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NYU Winthrop conducts high school athletics health symposium

Concussion care to using game film technology discussed at day-long clinic.

Communication is key.

That was the general message to the nearly 100 coaches, teachers, administrators, school nurses, physicians, athletic directors, and athletic trainers who came together at the day-long Management of the Secondary School Athlete symposium, held Wednesday at the NYU Winthrop Research and Academic Center in Mineola.

Guest speakers, which included doctors, trainers, nurses, administrators and coaches from around the state, covered topics from concussion care, to the use of game film in diagnosing injuries, to managing diabetes and allergies in athletes. It was the first edition of what organizers hope will be an annual event.

“After doing this for quite a while and seeing the disconnect between so many different entities that work with student athletes, it gave us the idea to bring all the stakeholders together to make a huge difference in how secondary student athletes are being cared for,” said Stephen Wirth, administrative director of outpatient rehab services and sports medicine at NYU Winthrop Hospital.

On the subject of concussions, former state Senator Kemp Hannon stressed that more research is necessary to adequately care for student athletes.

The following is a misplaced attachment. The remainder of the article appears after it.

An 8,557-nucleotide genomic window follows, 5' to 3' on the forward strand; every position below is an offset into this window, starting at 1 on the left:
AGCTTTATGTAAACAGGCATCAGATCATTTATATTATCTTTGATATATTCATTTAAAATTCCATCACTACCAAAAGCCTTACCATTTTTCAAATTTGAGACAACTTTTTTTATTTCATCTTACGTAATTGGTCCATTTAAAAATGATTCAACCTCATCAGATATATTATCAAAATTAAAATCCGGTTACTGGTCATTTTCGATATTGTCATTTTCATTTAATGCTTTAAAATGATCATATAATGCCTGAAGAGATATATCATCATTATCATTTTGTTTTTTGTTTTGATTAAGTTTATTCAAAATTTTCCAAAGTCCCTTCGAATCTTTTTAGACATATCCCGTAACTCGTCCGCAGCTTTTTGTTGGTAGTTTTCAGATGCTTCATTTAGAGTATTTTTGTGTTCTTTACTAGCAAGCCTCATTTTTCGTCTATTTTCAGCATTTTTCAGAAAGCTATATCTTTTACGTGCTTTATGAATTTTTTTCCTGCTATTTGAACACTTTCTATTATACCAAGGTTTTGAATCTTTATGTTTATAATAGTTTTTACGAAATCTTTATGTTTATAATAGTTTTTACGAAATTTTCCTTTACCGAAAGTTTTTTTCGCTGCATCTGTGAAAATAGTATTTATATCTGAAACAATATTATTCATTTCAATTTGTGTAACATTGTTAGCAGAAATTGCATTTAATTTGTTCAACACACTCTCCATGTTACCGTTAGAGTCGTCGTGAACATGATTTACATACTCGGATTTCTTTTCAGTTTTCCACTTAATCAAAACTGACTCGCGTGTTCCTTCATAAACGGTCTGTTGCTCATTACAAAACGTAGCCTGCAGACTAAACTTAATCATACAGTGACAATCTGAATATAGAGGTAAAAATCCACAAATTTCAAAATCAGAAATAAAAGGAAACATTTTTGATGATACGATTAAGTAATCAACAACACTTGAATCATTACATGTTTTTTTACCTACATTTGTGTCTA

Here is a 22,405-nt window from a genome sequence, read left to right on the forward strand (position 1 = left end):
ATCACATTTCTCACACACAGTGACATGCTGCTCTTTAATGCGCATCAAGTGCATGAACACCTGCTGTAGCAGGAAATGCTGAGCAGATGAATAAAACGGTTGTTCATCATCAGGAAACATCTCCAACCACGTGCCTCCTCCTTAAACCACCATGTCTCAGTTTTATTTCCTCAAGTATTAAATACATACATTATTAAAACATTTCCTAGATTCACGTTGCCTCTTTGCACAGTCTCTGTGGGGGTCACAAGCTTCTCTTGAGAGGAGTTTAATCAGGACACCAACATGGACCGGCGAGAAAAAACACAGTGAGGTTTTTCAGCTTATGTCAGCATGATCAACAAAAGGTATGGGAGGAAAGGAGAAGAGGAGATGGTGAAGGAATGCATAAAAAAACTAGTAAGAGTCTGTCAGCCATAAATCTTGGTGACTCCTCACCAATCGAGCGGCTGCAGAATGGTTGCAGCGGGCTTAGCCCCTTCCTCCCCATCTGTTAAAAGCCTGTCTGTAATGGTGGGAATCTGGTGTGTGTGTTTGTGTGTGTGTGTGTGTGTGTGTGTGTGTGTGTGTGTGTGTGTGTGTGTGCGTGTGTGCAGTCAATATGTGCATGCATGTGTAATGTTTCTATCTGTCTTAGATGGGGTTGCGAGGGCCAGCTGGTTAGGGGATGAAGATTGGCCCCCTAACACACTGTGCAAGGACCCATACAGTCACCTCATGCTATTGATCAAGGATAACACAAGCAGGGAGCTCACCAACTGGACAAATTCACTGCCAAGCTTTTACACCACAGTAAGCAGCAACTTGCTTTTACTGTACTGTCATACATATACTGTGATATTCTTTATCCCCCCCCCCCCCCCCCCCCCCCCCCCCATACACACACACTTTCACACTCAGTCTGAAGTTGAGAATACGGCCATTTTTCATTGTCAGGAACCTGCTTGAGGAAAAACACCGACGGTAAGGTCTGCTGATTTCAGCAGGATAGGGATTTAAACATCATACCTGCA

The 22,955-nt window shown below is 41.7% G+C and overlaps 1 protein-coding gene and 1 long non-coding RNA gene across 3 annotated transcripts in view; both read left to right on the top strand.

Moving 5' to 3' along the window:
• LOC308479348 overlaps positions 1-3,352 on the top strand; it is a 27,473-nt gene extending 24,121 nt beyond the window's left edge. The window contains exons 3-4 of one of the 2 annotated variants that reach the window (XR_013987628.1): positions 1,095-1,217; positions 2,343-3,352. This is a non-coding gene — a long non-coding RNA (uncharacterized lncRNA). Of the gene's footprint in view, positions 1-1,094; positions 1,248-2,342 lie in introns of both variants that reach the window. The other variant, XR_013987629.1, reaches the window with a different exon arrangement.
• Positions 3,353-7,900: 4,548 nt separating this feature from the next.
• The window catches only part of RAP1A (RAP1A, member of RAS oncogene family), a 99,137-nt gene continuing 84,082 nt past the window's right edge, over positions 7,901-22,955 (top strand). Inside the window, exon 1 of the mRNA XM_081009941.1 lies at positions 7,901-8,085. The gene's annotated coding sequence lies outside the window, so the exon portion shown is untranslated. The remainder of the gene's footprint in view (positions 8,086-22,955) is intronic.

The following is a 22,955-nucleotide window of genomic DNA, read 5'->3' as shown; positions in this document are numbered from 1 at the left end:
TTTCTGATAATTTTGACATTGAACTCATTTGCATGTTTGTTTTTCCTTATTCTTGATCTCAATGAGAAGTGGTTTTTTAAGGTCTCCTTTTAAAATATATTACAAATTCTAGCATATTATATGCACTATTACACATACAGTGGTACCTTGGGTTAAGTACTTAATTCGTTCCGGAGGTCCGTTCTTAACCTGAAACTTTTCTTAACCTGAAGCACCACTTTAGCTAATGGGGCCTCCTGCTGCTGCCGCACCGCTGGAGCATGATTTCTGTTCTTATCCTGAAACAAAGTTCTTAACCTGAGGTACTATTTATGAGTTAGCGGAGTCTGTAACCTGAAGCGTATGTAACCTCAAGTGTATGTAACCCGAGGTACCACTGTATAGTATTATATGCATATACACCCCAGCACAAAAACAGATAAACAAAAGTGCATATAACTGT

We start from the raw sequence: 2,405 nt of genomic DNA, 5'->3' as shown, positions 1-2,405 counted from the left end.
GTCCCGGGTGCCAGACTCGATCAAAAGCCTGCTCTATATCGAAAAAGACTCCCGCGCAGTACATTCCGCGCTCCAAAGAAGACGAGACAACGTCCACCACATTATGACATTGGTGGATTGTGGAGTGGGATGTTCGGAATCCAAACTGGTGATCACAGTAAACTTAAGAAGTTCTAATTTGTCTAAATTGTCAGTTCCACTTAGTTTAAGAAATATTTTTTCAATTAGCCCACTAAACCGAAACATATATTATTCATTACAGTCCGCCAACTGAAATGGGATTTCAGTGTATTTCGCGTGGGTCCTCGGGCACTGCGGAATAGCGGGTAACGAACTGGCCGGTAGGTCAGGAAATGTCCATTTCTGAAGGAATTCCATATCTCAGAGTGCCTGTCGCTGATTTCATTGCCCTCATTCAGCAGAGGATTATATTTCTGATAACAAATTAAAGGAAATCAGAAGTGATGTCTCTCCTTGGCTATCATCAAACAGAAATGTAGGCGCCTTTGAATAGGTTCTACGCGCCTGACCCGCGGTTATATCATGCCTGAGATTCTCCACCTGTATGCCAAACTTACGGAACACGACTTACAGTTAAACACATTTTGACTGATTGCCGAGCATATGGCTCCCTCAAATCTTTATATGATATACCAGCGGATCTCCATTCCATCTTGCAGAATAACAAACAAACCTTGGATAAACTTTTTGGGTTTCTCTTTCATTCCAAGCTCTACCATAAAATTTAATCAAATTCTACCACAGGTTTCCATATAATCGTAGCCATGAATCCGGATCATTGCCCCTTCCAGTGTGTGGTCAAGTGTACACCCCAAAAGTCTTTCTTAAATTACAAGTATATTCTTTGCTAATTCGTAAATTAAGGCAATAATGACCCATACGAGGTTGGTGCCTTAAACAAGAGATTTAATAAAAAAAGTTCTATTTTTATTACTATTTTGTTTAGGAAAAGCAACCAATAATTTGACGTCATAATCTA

“The challenge of sports injuries, concussions specifically, and the rest of the health challenges remains and recurs every year,” Hannon said. “This [symposium] is a group split between people who have been involved in school athletics for a while and some who are pretty new at this. You need to have this because there’s not other place for it. It’s a good thing that Winthrop stepped in to provide this information.”

Garden City High School football coach Dave Ettinger spoke about the use of game film and how it can greatly aid diagnosing and treating injuries within a game. During a Long Island high school football games, plays can be transmitted to an iPad on the sideline using a game film service, Ettinger said.

“It gives our athletic trainer instant feedback on what happened,” Ettinger said. “Instead of just taking the athletes description of the injury, they’re able to watch the video and get some clues as to what happened from the video.”

Ettinger also stressed the importance of having properly-fitting equipment, especially in football.        

“Although we won’t be able to get rid of [injuries] completely, having a properly-fitted helmet and having shoulder pads that fit properly can help in keeping athletes safer,” Ettinger said.

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